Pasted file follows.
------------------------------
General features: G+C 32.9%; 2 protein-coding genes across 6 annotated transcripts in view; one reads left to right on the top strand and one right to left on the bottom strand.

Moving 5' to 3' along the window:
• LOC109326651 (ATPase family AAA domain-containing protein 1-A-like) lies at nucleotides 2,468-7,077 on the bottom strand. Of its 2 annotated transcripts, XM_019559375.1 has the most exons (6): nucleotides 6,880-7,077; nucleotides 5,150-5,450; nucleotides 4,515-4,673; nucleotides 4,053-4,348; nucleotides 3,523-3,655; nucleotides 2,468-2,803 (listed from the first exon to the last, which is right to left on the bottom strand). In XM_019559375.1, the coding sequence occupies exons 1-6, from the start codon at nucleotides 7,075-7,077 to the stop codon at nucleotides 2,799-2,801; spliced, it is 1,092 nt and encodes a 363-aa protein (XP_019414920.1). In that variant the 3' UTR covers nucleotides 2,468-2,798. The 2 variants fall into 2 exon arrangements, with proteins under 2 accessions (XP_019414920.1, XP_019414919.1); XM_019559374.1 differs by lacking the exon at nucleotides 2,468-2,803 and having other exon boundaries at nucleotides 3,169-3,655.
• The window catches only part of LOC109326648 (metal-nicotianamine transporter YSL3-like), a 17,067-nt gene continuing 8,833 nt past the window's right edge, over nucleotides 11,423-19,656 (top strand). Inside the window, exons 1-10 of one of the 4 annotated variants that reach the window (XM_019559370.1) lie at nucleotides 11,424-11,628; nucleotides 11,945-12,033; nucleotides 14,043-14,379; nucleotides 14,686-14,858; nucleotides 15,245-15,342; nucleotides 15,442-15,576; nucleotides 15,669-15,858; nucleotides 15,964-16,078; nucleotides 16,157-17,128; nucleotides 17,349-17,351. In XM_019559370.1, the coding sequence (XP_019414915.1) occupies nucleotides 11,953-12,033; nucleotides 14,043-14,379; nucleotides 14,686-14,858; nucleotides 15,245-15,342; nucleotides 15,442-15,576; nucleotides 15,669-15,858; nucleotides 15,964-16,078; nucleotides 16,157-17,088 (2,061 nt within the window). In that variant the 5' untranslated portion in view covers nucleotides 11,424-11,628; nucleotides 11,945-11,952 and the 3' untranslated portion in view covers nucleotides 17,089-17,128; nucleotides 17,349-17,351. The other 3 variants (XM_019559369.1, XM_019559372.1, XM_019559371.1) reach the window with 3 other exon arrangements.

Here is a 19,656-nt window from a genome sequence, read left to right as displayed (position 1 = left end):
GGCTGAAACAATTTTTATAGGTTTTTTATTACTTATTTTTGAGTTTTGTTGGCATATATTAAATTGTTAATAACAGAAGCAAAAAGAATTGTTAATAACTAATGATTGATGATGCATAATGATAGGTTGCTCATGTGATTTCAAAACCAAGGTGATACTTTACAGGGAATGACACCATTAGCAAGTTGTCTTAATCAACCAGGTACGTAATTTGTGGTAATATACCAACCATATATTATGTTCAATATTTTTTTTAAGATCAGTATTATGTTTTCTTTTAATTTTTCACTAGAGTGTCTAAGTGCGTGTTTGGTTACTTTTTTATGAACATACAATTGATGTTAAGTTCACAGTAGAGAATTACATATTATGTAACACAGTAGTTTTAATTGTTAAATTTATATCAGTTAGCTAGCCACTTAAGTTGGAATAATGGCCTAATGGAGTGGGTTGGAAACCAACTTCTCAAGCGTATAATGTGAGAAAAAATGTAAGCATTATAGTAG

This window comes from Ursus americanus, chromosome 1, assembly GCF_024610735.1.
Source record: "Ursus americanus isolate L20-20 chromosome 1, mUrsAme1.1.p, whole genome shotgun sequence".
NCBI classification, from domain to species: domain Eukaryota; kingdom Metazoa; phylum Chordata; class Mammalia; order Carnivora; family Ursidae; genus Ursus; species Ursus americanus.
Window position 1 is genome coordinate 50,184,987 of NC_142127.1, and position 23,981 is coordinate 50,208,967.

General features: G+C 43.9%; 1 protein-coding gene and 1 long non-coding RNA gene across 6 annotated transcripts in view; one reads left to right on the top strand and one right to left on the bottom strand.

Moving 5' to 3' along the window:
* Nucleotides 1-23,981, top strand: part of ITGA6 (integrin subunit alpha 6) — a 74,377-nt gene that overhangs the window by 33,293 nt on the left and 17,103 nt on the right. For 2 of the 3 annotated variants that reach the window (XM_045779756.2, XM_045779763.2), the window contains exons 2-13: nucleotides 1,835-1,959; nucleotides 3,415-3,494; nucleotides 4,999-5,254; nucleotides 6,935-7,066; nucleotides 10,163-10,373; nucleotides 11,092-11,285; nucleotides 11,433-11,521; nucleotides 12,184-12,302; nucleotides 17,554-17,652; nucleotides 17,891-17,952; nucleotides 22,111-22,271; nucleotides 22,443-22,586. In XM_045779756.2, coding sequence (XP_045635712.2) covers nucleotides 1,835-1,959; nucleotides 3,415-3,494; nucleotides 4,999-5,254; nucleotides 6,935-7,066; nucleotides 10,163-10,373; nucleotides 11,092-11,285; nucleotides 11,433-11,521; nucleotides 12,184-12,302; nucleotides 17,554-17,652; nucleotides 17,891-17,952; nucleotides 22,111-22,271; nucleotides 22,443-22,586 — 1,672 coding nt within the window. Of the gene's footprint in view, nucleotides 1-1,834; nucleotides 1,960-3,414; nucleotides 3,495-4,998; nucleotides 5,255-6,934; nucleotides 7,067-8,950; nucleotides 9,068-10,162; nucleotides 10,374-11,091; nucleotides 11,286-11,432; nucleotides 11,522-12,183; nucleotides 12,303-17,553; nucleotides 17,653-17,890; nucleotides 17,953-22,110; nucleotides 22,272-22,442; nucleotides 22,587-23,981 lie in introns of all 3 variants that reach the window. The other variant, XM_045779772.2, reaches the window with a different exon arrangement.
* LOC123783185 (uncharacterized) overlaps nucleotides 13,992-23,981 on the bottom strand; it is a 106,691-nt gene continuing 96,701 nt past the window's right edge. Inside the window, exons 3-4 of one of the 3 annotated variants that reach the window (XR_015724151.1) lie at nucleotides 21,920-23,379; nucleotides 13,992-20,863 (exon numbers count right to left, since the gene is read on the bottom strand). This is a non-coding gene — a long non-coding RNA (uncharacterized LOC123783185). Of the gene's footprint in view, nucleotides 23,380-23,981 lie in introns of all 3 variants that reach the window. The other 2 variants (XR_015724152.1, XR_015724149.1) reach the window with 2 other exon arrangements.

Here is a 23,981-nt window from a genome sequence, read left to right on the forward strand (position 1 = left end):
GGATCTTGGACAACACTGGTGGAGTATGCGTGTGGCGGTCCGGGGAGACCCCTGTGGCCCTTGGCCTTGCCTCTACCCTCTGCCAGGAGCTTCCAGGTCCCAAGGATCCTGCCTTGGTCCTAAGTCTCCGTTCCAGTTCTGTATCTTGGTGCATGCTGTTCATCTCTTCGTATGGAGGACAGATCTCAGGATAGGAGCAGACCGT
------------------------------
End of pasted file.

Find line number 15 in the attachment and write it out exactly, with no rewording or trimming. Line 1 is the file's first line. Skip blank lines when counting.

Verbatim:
Here is a 23,981-nt window from a genome sequence, read left to right on the forward strand (position 1 = left end):